Every semester the same thing happens. A gaggle of students touches down in London and stumbles out of the plane. They’re exhausted, but excited to be beginning their study abroad program and getting to grips with a new city. Plus, the best thing is that classes don’t start for at least a week! That means a week to shop, sight see and explore London’s nightlife. Oh, and they have to find somewhere to live – but that can’t be too hard, can it? I mean, the city’s enormous so there must be plenty of houses. The Ithaca College London Center does not provide housing for its fall & spring students, but will provide support to each and every student to make sure that they find accommodations through a variety of means. Below is some very basic information about housing options while at the London Center. Students who are accepted into the program are given a highly detailed orientation on how to find housing and are advised in the process.

The Flat Hunt

Since 1972 students have found their own housing during the first week after their arrival in London by participating in the FLAT HUNT. During the first week they stay at a hotel. Students find potential flatmates within the group and spend the first few days of their time in London finding a flat. London Center staff have great experience helping students find accommodation and will put students in touch with reputable landlords and letting agents (i.e. housing providers).

You can expect the flats to contain full kitchens and living rooms. Some providers may also have slightly cheaper blocks in outer London areas.

This is the cheapest way - by London standards - to house yourself in London, but you may have to choose to live further away from the Center, in zone 2, or possibly beyond. Apart from keeping your costs down, a second advantage, is that you will develop a more intimate knowledge of London by participating in the flat hunt and exploring different parts of the city. A third advantage is that you will have British neighbors and you will not be living in an isolated community of US students.

There are a number of companies which provide accommodation for American study abroad students in shared flats for four to six people sleeping in shared rooms, though it is generally suggested that students get into groups of 4-8 to look for housing in the private rental sector, since they can save money by sharing rooms. However, it is perfectly possible for couples or individuals to find housing, and the staff at the Center can point you towards landlords and agencies specializing in smaller-scale accommodation.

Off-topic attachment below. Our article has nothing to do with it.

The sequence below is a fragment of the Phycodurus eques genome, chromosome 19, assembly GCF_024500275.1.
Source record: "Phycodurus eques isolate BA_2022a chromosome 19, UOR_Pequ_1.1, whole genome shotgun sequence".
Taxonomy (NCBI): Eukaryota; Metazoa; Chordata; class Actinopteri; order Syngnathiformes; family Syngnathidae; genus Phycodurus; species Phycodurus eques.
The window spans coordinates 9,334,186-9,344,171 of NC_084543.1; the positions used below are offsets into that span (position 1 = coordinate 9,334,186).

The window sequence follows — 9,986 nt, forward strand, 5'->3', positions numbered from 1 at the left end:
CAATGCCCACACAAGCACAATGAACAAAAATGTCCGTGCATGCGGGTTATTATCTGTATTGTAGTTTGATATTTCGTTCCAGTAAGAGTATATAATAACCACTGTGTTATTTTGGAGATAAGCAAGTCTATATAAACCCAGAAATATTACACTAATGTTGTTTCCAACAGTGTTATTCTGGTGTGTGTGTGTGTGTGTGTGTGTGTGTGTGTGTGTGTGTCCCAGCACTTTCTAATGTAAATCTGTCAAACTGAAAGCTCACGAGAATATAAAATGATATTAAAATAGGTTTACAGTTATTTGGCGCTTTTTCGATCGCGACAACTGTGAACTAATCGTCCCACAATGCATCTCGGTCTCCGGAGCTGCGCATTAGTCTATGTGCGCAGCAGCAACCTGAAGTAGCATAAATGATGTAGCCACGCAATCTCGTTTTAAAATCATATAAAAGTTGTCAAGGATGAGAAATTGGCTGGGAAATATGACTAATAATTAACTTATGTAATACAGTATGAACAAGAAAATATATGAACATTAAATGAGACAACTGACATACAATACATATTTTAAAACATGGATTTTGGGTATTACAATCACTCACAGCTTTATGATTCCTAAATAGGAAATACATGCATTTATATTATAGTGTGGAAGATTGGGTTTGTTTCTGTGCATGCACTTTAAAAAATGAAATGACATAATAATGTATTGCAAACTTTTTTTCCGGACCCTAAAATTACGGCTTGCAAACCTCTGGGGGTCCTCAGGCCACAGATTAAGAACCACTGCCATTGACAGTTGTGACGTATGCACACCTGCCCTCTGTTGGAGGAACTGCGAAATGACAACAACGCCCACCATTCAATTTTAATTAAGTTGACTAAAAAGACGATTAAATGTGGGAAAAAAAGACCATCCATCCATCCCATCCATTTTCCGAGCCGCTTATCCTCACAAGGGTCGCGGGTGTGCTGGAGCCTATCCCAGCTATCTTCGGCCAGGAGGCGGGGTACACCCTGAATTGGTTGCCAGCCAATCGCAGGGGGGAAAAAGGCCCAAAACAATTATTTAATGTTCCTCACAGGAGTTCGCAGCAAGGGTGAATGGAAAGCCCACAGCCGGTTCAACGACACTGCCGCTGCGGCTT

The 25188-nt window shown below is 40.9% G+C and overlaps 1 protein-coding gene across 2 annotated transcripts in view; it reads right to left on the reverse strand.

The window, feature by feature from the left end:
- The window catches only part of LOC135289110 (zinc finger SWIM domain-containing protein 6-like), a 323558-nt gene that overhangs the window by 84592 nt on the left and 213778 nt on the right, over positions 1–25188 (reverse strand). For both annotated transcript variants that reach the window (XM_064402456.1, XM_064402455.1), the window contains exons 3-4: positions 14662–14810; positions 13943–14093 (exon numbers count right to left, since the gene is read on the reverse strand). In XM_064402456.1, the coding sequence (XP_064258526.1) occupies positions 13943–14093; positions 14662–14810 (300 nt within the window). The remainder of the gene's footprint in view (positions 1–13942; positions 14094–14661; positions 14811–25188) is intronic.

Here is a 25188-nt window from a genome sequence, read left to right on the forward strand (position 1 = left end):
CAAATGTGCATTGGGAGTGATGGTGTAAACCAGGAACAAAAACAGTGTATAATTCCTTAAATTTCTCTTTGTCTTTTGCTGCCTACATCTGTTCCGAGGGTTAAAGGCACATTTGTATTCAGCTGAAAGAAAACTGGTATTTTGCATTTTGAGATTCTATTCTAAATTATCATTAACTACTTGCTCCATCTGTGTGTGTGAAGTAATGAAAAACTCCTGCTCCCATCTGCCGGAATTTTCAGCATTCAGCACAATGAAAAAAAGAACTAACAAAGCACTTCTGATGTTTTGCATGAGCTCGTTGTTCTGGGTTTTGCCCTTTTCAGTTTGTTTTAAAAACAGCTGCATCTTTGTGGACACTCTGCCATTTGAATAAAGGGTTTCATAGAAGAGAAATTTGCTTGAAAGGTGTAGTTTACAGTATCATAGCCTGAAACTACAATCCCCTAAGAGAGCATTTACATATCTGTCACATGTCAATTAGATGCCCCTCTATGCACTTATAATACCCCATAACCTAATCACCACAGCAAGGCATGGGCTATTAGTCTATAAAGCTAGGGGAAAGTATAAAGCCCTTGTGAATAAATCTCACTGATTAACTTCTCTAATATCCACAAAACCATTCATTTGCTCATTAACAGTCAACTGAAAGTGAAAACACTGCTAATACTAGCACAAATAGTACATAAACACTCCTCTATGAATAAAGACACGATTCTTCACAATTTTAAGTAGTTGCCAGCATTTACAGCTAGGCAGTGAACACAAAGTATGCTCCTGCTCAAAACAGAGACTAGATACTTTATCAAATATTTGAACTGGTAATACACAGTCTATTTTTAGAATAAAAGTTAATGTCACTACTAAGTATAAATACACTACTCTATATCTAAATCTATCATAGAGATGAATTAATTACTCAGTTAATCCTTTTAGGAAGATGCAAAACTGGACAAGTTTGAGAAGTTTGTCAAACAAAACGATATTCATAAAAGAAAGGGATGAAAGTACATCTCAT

Pre-arranged Housing

You can also choose the option of arranging your housing before you leave the U.S. To choose this option you will need to be in a group of 4 to 6 students and contact our housing agents as soon as possible - and certainly before the stock of housing reserved for US study abroad students dries up. The great advantages of arranging housing before you arrive in the UK are prior payment, a gentle landing in the UK, you can can save money on the week in a hotel during the flat hunt. If you choose this route, get in touch with the London Center at iclondoncenter@ithaca.edu.

Home Stay

We can suggest home stay options for you that students have used in the past. The chief advantage of a home stay is the greater integration into British society. Most home stays tend to be in the outer London boroughs, another advantage, as it will force you to explore more of London. Home stay families will usually provide breakfast, and in some cases other meals for students. Home stays will generally accommodate 1-2 students.

Beautiful white Georgian terraced house in Kensington, London
What Can You Do Now?
  • Consider which of the above options suits you best.
  • Think about and make a realistic budget.
  • Keep an eye on the exchange rate at www.oanda.com
  • If you decide to find your own flat, start thinking about a housing group. How many? Who?
  • What are your expectations? What do you want? What can you bend on? Keep in mind that this is only for 4 months, and is a place to lay your head but ideally not spend all your time.
  • Start to learn about the different areas of London. You can do so by looking at maps, reading books and looking through the web.
  • Check out the tube map to get an idea of what journeys might be like. Keep in mind however that it doesn't represent the street layout so it might be quicker to walk or ride the bus than to take the tube on some trips.
  • Read the ICLC emails about housing. Then re-read them.